London, 7 Jun – Paul McLeary wrote a report for Foreign Policy on the conflict between Iran and the US in Syria over a tiny tract of land on the Iraq-Syria border, which has already resulted in military action, according to US officials.
McLeary wrote: “American warplanes bombed an Iranian-backed militia that entered a supposed no-go zone near a US garrison in southern Syria on Tuesday…The strike marked the second by a U.S. aircraft in less than a month and signals a growing risk of direct conflict between American and Iranian forces and their partners in Syria. The air raid came after the militia aligned with the Syrian regime and Iran failed to heed a warning to leave the area.”
He continued: “U.S. officials said that the force of about 60 fighters armed with tanks and anti-aircraft weapons entered an exclusion zone around the base at Al Tanf, where American Special Operations Forces train Syrian rebels. Before unleashing their bombs, American military officials first contacted their Russian counterparts who are allied with the Iranian-backed force. But when the new column refused to leave, the Americans struck. It is unclear how many casualties resulted.”
The U.S. Central Command released a statement saying that they will only fight the Regime troops if they refuse to leave the de-confliction zone.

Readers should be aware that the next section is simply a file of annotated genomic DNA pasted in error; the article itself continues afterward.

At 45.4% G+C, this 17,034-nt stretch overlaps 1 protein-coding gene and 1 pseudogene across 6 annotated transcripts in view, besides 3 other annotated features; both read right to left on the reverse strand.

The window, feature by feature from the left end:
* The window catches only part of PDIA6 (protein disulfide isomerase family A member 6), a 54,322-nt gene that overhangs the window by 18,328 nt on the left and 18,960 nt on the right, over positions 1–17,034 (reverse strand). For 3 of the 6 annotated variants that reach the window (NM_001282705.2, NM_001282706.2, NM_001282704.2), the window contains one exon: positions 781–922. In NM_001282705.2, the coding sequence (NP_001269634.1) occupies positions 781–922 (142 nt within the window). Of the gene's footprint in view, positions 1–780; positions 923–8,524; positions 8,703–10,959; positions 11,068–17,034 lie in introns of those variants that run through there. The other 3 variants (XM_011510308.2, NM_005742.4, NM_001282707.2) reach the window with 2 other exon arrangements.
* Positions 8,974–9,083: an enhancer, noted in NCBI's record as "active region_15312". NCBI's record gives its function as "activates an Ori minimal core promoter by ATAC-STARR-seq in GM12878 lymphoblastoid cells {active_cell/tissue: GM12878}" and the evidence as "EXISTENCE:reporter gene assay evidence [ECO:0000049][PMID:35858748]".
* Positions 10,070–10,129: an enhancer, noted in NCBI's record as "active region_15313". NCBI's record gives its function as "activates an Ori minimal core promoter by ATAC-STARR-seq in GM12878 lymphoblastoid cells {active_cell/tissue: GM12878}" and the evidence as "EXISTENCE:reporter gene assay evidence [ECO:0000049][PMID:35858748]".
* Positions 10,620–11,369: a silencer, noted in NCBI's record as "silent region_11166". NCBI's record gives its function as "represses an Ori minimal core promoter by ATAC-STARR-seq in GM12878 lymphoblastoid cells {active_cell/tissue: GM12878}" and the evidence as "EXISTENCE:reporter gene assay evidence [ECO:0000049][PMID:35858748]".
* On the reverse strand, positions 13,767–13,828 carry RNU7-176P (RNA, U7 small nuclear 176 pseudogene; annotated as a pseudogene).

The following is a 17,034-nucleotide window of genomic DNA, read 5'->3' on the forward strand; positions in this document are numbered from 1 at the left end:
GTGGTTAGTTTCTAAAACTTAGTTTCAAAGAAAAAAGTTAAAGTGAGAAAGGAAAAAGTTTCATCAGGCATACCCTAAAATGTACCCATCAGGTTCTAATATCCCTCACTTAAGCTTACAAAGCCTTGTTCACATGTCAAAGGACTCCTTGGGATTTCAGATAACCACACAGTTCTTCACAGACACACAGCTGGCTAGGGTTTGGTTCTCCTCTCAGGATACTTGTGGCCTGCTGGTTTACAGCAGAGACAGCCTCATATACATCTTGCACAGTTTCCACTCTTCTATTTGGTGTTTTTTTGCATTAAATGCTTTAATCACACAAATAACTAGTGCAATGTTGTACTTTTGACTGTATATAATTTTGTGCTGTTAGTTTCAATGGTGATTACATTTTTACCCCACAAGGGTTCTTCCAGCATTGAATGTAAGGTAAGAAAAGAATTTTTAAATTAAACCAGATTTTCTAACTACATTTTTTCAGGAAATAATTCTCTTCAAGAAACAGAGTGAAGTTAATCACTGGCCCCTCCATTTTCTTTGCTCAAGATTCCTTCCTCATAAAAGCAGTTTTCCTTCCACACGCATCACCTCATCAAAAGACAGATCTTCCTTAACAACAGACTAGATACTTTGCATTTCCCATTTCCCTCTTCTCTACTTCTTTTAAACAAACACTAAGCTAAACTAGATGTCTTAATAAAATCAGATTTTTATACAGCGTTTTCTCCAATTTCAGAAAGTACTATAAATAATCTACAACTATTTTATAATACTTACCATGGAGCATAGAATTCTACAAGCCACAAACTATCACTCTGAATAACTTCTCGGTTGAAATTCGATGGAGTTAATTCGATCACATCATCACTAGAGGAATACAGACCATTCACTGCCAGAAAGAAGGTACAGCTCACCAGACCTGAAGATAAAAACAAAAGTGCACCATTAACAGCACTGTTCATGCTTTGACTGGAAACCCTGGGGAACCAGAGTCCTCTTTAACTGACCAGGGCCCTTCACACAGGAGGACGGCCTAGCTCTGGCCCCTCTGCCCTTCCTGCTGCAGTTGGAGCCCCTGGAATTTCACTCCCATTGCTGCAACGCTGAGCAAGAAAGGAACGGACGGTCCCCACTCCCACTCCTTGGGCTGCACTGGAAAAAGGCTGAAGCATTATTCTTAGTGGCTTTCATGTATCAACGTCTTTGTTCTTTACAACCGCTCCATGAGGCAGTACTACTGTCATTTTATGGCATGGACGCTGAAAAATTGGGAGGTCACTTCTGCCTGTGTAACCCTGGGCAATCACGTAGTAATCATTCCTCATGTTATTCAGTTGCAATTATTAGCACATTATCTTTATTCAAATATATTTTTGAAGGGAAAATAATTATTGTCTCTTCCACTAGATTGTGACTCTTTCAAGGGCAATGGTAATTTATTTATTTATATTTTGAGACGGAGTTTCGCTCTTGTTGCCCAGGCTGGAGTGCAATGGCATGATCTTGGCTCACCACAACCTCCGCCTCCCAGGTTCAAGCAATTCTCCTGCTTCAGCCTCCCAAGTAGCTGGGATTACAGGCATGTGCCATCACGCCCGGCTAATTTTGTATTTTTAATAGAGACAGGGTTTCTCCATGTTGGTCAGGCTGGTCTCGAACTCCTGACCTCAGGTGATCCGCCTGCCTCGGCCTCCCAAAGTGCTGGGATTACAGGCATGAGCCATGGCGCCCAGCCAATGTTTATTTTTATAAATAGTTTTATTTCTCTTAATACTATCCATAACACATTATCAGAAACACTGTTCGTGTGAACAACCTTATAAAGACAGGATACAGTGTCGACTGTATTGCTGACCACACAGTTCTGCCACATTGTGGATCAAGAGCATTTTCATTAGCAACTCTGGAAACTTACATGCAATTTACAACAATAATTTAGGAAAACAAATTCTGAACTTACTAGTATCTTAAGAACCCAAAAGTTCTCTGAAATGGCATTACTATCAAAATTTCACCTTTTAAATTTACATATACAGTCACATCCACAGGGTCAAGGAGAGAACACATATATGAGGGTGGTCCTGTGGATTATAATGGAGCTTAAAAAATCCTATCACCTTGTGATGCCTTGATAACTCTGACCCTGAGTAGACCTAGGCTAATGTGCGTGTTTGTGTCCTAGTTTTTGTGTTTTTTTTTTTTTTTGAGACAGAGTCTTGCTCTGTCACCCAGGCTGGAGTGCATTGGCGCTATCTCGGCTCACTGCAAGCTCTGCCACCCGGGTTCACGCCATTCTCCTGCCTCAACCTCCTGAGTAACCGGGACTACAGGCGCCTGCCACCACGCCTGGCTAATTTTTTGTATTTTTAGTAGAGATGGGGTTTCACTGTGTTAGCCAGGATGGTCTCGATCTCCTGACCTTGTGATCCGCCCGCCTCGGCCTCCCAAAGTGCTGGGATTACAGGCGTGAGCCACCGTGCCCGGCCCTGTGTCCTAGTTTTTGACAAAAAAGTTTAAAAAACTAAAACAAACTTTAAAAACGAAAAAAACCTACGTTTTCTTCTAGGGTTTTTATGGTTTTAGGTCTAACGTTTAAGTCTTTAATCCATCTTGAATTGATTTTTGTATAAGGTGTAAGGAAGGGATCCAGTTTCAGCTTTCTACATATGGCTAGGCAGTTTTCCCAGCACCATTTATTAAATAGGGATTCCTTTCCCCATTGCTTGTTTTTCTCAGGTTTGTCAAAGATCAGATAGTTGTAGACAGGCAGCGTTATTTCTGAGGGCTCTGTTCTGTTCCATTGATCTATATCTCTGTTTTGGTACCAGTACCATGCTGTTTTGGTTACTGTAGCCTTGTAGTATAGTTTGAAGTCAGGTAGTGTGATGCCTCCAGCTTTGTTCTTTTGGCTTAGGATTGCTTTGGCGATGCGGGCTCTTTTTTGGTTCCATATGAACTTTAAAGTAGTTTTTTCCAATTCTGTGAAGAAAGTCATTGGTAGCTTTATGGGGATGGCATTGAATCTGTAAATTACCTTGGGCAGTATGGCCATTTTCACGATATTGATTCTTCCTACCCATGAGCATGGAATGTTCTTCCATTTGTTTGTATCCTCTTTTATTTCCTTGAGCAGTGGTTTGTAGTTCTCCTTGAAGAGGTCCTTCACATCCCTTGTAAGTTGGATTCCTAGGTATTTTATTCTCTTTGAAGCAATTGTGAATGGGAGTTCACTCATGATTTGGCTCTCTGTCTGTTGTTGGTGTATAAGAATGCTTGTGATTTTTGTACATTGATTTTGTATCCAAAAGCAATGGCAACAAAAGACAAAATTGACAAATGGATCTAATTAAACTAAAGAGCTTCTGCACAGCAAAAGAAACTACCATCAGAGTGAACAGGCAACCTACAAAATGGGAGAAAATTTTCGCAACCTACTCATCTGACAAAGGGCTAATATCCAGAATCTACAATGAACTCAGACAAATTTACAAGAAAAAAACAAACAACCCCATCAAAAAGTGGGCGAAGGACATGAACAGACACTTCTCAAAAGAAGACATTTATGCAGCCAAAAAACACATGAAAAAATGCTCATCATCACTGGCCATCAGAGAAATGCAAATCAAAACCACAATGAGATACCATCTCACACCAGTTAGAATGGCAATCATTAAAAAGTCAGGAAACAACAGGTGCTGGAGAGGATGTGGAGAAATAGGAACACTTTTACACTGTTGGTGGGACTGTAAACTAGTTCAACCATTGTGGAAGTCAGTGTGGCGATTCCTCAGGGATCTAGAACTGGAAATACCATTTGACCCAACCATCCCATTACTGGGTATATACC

McLeary wrote: “The strike came on the same day U.S. and coalition aircraft were busy supporting thousands of Syrian Arab and Kurdish forces assaulting the de-facto Islamic State capital of Raqqa, the terrorist group’s last urban stronghold in what is left of its “caliphate” in Iraq and Syria.”
For the Americans, this land contains a garrison that they are using to train Syrian militias in the fight against so-called Islamic State.
McLeary wrote: “US officials view the Iranian movement near Al Tanf, in the extreme south of Syria, as a probing action to test the U.S.-trained forces there, and possibly act as a blocking force to prevent them from moving north to Deir Ezzor.”
For the Iranian forces, this is a key land bridge between Iraq and Syria and could easily be used to help form their Shiite Crescent between the Persian Gulf and the Mediterranean.
McLeary wrote: “The Syrian regime wants to eventually retake the province, and Iran views the province and the river valley as a vital conduit to maintain influence from Iraq, through Syria and into Lebanon.”
It is not yet clear how the US plans to handle the Iranian Regime.
McLeary wrote: “President Donald Trump has traded hostile rhetoric with Iran but his administration has yet to articulate how it plans to address an increasingly volatile situation in Syria with Iranian advisors and proxies in close proximity to U.S. forces and their local allies.”
Lt. Gen. Thomas Trask, vice commander of the U.S. Special Operations Command, has expressed concern that removing or lightening economic sanctions on Iran could provide the Islamic Revolutionary Guard Corps (IRGC) more money to train terrorists and support terrorist activity.
Trask said: “If anything, increased defence dollars in Iran are likely to go toward increasing that network, looking for ways to expand it. We’ve already seen evidence of them taking units and officers out of the conventional side that are working with the IRGC in Syria.”
However, he noted that the IRGC were not winning in Syria and would have already been wiped out if not for Russian support.